This Sunday is the last in this season series of ProMusica concerts at Alsion with members of the Symphony Orchestra of South Denmark.
The concert series is ending on an ambitious note with colourful works by Bach, Mozart, Berio, Christer Danielsson, Chopin, Offenbach, Massenet and Jacob Gade. Here are some samples of what you can hear.
Johann Sebastian Bach’s Partita for solo flute, BWV 1013 and Luciano Berio’s Sequenza for solo flute will be played by Jorunn Solløs, who has previously written a guest post here.
A solo tuba and four French horns will play a tune by the Swedish Christer Danielsson. It sounds quite a lot like film music.
The last tune will be Tango Jalousi by Jacob Gade, which I’m pretty sure you have heard before.
The concert is this Sunday November 11th at 3pm at the Alsion Concert Hall. Entrance is free and the Cafe at Alsion is open before and during breaks for refreshments.
It’s time again for the annual, cross-border, electronic Define Festival and this year they have a really interesting lineup. From partyman Bjørn Svin to a full on symphony orchestra there should be some great music and beats in store for people. And it’s cheap – about 50DKK per session.
2 days, 3 locations, lots of music
The interesting thing about this festival is that it is not confined to one location but takes place in a number of locations. You can go to one location, or you can travel around to the venues. The other years there was a cheap bus taking people from Sonderborg to Flensburg but I can’t find it mentioned this year.
First Run Time Error @ Alsion a site-specific performance for joystick-controlled video. Second an ouvertures for the classical Chinese instrument ghuzeng, samples and orchestra. Both creations by Simon Steen-Andersen, a Danish composer who is getting a lot of international attention lately.
Fuzzy & Bjørn Svin @ 8.30pm Saturday Alsion, Sonderborg
Fuzzy (Jens Vilhelm Pedersen) has a wide range from jazz to film music to experimental electronic music. He has music for cartoons and avant garde exhibits.
Bjørn Svin (Bjørn Christiansen) is a self taught composer and producer who has been active on the electronic stage for many years.
Traditionally the abode of kings, and nowadays the site of the area’s museum, Sonderborg Castle also hosts a number of musical events throughout the year. This might be an unlikely music venue, however, having served as a location for royal entertainment for centuries, it has the locations to satisfy modern expectations as well.
Queen Dorothea’s Chapel
During the summer, the chapel plays host to a number of concerts, mainly revolving around the chapel’s organ. The organ, which was reconstructed in 1996 in accordance with 16th century traditions, was built in 1570 by the organ builder Hermann Raphaelis. The programme of organ concerts in the chapel can be found on the castle’s website under arrangementer.
The Great Hall (Riddersal)
The great hall used to be the reception room for guests to the castle, and the scene for many parties and dances. Nowadays, it is used for both one-off concerts as well as for concerts of the Sonderborg music union. From here you also have the added bonus of a marvelous view of the harbour.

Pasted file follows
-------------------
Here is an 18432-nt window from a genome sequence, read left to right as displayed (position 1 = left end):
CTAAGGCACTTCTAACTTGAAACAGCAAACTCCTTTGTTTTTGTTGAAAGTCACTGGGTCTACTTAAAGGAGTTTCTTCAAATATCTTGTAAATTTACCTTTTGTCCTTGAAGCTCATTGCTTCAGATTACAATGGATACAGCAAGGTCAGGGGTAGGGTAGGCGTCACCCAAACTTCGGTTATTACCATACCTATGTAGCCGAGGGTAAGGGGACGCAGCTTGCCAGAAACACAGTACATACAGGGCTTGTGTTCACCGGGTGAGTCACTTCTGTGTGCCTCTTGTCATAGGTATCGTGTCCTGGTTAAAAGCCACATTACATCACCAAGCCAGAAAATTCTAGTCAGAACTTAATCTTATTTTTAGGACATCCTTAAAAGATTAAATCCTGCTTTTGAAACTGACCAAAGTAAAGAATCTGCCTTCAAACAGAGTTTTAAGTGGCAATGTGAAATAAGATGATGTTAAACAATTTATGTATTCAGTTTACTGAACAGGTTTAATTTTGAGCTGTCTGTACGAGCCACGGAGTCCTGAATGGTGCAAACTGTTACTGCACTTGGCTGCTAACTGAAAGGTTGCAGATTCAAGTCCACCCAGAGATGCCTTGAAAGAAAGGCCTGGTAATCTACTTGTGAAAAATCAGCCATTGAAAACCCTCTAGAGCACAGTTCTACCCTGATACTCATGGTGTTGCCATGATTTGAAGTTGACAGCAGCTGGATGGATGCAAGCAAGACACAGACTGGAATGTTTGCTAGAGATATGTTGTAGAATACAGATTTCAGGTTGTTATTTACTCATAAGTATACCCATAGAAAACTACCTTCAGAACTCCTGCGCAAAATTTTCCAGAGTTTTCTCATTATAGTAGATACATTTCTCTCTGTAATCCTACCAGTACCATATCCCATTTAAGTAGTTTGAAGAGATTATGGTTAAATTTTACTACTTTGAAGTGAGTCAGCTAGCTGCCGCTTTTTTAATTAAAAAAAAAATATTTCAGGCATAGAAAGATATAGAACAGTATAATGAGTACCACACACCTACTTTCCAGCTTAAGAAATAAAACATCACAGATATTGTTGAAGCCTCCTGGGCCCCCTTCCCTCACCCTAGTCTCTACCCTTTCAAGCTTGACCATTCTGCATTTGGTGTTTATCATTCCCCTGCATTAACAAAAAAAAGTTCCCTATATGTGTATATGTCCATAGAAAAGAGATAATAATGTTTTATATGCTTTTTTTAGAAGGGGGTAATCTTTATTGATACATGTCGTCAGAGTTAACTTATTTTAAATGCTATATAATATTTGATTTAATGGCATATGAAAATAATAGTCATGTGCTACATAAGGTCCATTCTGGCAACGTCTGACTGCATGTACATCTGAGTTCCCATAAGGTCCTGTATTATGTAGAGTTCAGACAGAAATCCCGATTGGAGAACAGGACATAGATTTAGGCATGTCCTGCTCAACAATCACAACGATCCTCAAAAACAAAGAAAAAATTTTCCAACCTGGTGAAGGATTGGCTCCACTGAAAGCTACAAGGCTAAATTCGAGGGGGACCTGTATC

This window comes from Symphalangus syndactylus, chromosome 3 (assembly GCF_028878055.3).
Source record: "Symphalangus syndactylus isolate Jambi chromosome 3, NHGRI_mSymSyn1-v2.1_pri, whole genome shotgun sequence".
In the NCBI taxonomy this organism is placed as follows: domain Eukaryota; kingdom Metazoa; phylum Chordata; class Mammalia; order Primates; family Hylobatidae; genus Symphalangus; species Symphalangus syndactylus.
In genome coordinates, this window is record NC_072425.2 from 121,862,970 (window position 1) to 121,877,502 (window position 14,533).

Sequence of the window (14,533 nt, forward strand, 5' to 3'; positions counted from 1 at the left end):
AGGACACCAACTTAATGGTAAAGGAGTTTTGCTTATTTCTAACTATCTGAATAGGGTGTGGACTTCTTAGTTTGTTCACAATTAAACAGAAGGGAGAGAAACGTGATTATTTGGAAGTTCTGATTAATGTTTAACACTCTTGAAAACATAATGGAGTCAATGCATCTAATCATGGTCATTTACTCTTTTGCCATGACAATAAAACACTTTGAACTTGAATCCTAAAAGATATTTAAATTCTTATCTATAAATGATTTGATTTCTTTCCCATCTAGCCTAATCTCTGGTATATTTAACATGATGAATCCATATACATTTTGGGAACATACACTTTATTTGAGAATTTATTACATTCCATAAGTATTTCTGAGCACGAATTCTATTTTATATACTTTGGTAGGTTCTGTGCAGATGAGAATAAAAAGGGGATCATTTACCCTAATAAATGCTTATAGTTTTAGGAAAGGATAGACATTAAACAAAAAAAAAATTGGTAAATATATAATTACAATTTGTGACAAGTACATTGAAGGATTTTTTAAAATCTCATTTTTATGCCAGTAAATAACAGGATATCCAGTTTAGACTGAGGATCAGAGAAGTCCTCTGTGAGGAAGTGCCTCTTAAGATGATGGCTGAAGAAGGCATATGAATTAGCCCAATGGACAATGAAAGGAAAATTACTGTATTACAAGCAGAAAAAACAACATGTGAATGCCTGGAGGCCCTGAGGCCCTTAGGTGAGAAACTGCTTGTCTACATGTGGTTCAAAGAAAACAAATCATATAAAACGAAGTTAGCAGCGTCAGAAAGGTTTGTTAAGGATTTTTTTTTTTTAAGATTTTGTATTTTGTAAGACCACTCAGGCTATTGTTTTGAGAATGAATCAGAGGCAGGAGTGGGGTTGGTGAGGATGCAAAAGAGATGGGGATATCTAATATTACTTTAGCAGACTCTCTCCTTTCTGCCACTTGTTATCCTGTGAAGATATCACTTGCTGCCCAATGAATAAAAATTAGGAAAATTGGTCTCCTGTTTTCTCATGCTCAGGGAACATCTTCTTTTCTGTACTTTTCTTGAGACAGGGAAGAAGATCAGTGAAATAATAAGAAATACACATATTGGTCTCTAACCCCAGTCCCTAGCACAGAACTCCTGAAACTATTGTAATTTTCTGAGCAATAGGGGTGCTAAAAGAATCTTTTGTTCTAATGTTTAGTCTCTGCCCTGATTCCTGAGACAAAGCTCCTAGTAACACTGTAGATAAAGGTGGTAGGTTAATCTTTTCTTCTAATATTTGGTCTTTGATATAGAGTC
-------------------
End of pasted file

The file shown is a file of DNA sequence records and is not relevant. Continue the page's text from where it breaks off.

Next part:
Our first experience of music events at the castle was during our visit to Sonderborg in September last year before we moved here. This was a vocal and organ concert in the chapel, and was excellent proof that we can find good quality music in the area should we move here.
Recently we then attended an excellent brass concert following the annual Danish-German Brass Academy in Gråsten. The quality of the performances and the enthusiasm of the performers belied the fact that they had only been working on these pieces for a week! Ending the concert with Brahms lullaby as the castle’s clock was chiming the time was a fitting coincidence to this excellent concert.
ProMusica will host it’s last concert of the 2011/2012 season at Alsion concert hall this Sunday. We asked Jorunn Solløs for a short introduction of the concept and the concert.
My name is Jorunn and I am Norwegian girl, working as a flutist in Sønderjylland Symfony Orchestra. I want to write a little about our own chamber music series that we do just for fun :).
A job in a symphony orchestra is a full time job, but 6 Sundays a year, me and 3 of my colleagues arrange free concerts and all the musicians plays for free :). We get some financial support from Sønderborg kommune to be able to advertise in the newspapers and so on. I would say that it is a win-win situation; The musicians get to play great chamber music together (which we do not do so much as orchestra musicians) and the audience gets to listen to great music for free.
The next Pro musica concert in Alsion is on the 3rd of June (this Sunday). As a special thing this time we have invited Kolding Kammerkor to perform a piece with us. One of my ensembles, Kirin Winds just went on a small tour with Kolding Kammerkor to 5 different churches in Jutland and we really enjoyed to work with them so we invited them to come and perform with us again in Alsion.
So, if you want to get a free cultural experience in Sønderborg on Sunday this week, just come to Alsion at 3.00 pm.
The program for this concert will be:
W. A. Mozart: Quartet for flute, violin, viola and cello
H. Dutilleux: Sarabande et Cortege for bassoon and piano
M. Bojesen: “Kærestefolket i nye klæder” for choir and wind quintet.
Hope to see you there to a great musical experience in our beautiful concert hall 🙂
Best regards from Jorunn
Ann and I have been to a ProMusica concert before and it was really amazing. So find shelter from the rain this Sunday and join us at Alsion
On Sunday we attended a concert at Sct Marie Kirke by the church’s own motetchoir with two of our friends. We didn’t know what a motetchoir is (in case you are wondering, a motet refers to choral musical compositions), but we thought it would be a good way of ending a long weekend.
The concert started with Egil Hovland‘s Jubilate followed by John Rutter‘s The peace of God, both of which were sung in the church’s nave. At this point the choir moved to either side of the aisles, singing Heinrich Schutz‘s Jauchzet dem Herren alle Welt as a double choir (half on each side of the aisle). The choir then got a rest for an organ sonata by Josef G. Rheinberger, before they got to the main focus of the concert, Mozart‘s Missa Brevis in F major.